Expansion cell culture, which is the most critical steps to realize the transplant of cells or tissues for cell therapy or regenerative medicine, respectively, will be done in terms of safety and cost-saving under the aseptic environment in the cell processing facility (CPF). The cell processing isolator system can enable cell processing in a closed aseptic chamber, which may reduce equipment and maintenance/operation costs while providing a reliable aseptic environment. In case of autologous cell processing, the CPFs are expected to handle cells collected from a large number of patients, and some believe that isolators with a function to prevent cross-contamination may be advantageous in providing a more reliable aseptic environment compared with open operation in the facilities. A novel isolator system based on a flexible Modular Platform (fMP) was designed to realize that the individual modules can connect and disconnect flexibly with keeping the aseptic environment inside each module, applying the cell processing. In addition, as it is known that the serial processes for cell processing affect the quality of the cells, the machinery processes are conducted not only to maintain an aseptic environment but also to lead to process stability in CPF. Thus, our attempts are concluded to build an advanced culture system employing isolator technology, and the adaptation of the fMP in CPF will lead to easy installation of the new modules for production line addition and/or revision through the clinical phases as well as commercial production, which contributes to the reduction of production costs.
Using single-use bioreactors to grow and differentiate pluripotent stem cells (PSCs) such as embryonic stem cells or induced pluripotent stem cells is considered a viable option for scale up of stem cell manufacturing process to commercial scale. PSCs are anchorage-dependent, and grow as aggregates or on microcarriers in a suspension culture, which makes them to be more susceptible to hydrodynamic shear stress compared to suspended single cells. Conventional stirred-type bioreactors with horizontal impellers require high agitation speeds and power inputs in order to fully suspend cell aggregates, which can negatively affect not only cell growth but also subsequent directed-differentiation in ways that may reduce cell growth rate, final product yield, quality, and potency. This problem becomes worse as bioreactor vessel size increases and is a key challenge for achieving satisfactory cell growth and differentiation outcomes for PSCs in bioreactors. A novel, single-use bioreactor system using Vertical-WheelTM technology has recently been introduced, which can achieve homogenous fluid mixing and uniform cell aggregate and microcarrier suspension using low agitation speeds and power inputs. The vertically-oriented mixing mechanism can consistently maintain a low shear environment across a full range of bioreactor working volumes and sizes, from 0.1 to 80 liters. The homogeneous distribution of turbulent energy dissipation rates inside a Vertical-Wheel bioreactor generates more uniform cell aggregates. In addition, the desired size of cell aggregates for optimal differentiation can be achieved by controlling agitation rate. Ultimately this can greatly increase the final yield of target cells, since the size of cell aggregates is critical for the kinetics and efficiency of directed differentiation. A homogeneous turbulent energy distribution and low hydrodynamic shear environment are unique benefits of Vertical-Wheel mixing and result in unparalleled scalability, from benchtop to commercial scale. Therefore, Vertical-Wheel bioreactor systems can be the ideal platform to develop robust manufacturing processes and scale up of shear-sensitive PSC products. These single-use Vertical-Wheel bioreactors have also demonstrated superior performance, compared to conventional stirred bioreactors, on the production of other cell therapy products including human mesenchymal stem cells and human chondrocytes grown on microcarriers. Results of Kolmogorov scale measurements, growth of anchorage-dependent cells, and differentiation yields of PSC's in various sizes of Vertical-Wheel bioreactors will be discussed in this presentation.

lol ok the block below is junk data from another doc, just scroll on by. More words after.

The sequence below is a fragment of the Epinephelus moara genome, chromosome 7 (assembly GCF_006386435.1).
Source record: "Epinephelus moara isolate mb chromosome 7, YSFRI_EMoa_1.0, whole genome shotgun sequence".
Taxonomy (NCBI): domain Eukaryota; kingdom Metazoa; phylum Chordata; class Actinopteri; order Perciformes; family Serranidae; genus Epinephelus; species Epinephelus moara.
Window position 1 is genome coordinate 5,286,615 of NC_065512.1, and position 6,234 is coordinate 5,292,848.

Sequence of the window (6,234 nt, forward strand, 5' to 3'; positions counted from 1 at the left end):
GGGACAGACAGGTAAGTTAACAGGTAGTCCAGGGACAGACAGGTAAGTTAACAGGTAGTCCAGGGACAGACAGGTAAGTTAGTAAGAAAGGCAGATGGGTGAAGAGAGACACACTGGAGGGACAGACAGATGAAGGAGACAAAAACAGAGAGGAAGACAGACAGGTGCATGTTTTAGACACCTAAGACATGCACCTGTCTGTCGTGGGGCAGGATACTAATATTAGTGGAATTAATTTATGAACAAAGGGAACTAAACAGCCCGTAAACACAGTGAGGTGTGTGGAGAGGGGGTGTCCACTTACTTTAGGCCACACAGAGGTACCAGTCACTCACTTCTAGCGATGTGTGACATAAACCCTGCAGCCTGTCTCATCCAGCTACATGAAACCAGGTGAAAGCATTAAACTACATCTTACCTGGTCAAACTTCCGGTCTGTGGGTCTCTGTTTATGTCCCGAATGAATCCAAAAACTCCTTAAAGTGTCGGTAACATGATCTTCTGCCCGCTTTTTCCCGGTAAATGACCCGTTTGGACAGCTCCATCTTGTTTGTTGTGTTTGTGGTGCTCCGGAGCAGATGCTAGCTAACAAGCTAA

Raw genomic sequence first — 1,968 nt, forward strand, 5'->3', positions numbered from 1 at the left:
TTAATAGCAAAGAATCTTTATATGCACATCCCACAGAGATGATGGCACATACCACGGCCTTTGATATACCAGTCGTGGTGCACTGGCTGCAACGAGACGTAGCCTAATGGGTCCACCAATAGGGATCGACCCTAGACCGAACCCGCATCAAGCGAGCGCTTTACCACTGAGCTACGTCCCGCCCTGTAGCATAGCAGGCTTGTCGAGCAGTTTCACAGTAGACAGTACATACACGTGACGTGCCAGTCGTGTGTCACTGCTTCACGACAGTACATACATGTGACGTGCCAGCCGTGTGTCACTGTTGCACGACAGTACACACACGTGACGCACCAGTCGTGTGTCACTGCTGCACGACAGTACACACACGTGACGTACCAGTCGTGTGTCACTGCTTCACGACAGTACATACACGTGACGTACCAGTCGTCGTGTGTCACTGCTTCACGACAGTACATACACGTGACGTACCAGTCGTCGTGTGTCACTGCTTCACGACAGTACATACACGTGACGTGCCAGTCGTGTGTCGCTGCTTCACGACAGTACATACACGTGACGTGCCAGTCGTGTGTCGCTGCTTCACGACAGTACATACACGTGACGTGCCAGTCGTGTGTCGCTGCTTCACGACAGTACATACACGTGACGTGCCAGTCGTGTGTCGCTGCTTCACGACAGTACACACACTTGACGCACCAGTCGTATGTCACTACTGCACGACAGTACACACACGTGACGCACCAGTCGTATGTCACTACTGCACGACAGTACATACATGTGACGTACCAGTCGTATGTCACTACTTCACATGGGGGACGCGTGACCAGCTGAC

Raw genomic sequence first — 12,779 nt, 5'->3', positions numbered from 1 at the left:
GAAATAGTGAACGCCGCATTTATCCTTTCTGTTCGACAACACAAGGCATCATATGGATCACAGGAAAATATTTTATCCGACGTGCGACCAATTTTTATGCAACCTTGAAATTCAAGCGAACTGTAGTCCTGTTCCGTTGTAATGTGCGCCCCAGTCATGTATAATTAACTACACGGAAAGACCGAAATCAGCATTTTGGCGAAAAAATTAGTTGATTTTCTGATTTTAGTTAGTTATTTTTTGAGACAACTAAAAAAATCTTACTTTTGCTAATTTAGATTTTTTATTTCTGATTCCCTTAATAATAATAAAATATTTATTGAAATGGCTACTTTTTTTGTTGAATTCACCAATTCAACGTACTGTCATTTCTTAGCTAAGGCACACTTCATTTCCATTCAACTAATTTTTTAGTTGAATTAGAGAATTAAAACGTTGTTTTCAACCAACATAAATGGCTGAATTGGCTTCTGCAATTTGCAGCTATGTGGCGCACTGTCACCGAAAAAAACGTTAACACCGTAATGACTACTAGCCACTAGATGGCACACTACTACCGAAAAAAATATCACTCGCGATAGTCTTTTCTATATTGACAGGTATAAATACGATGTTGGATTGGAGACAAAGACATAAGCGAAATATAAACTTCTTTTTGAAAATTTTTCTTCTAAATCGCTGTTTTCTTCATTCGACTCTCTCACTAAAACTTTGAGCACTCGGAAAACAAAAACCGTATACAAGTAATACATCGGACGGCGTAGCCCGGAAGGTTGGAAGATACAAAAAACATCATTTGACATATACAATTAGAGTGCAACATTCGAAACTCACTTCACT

Reducing the Cost of Manufacturing - Costs of Goods Calculations and Considerations
WT1 is constantly expressed in leukemic cells of acute leukemia and myelodysplastic syndrome (MDS). A T-cell receptor (TCR) that specifically reacts with WT1 peptide in the context of HLA-A*24:02 has been identified. The safety and cell kinetics of WT1-specific TCR-gene transduced T cells in patients with acute myeloid leukemia (AML) and MDS were investigated in the first-in-human trial. In this talk, I will introduce our clinical trial and briefly overview the current status of redirecting T cells towards epitope/HLA complex for the treatment of hematological cancers including some of our own attempts.